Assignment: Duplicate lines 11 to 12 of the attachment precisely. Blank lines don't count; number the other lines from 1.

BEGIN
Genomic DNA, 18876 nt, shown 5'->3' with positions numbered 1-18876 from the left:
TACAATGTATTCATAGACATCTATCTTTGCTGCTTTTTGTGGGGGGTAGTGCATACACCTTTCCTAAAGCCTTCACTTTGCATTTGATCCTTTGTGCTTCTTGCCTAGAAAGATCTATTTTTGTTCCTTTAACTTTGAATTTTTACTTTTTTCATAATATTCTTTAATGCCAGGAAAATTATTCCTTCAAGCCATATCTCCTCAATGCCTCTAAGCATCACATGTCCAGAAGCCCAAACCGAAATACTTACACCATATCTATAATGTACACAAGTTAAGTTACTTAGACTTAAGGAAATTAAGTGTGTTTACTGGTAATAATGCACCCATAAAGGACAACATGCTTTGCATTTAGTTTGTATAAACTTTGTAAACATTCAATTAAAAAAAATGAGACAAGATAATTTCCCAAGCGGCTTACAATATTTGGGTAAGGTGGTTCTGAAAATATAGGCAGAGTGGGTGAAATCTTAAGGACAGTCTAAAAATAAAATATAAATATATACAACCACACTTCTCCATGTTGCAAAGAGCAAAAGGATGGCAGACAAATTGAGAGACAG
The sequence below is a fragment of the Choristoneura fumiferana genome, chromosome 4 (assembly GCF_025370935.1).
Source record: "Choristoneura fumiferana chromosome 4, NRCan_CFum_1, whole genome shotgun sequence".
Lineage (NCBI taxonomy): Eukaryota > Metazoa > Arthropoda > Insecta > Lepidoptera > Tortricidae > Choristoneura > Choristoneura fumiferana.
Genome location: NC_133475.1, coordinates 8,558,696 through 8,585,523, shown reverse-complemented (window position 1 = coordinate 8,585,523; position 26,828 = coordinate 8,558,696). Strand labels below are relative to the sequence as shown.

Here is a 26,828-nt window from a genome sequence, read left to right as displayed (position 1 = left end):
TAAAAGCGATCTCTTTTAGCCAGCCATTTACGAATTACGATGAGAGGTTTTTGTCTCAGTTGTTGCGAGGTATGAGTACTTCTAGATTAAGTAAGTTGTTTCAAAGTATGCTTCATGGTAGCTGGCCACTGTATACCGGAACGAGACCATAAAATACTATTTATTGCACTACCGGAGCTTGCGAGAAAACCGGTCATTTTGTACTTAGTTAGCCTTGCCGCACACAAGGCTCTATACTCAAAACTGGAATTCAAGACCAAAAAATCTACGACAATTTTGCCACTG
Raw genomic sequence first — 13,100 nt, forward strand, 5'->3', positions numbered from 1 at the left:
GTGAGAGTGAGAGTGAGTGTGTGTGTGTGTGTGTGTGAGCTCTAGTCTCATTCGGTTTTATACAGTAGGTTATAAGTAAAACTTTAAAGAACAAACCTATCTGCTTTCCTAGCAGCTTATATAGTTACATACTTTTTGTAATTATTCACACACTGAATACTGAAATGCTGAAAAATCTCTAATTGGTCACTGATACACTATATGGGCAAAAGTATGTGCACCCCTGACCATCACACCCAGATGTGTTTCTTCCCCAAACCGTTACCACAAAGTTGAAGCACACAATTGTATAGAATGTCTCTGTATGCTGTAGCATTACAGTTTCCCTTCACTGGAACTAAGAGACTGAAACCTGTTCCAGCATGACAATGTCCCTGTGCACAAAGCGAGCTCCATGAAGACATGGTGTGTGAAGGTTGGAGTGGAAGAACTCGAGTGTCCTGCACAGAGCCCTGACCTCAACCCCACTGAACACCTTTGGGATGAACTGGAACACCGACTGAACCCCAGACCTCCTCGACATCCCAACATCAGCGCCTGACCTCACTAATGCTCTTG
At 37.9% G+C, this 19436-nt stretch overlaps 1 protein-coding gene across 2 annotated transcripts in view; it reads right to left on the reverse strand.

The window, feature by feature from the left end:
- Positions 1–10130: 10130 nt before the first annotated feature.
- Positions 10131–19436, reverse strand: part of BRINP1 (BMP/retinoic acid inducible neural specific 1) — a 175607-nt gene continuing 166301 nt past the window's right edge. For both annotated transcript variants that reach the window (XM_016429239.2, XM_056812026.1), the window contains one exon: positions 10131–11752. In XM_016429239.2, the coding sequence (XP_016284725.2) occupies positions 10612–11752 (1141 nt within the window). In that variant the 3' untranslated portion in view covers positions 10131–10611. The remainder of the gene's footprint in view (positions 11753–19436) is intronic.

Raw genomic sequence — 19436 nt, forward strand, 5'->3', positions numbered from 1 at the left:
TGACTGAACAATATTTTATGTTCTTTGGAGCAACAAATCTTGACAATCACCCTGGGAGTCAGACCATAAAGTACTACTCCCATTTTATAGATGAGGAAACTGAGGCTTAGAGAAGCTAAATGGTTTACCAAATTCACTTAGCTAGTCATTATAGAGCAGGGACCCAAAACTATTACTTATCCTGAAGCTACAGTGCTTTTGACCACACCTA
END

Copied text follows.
At 37.9% G+C, this 19436-nt stretch overlaps 1 protein-coding gene across 2 annotated transcripts in view; it reads right to left on the reverse strand.

The window, feature by feature from the left end: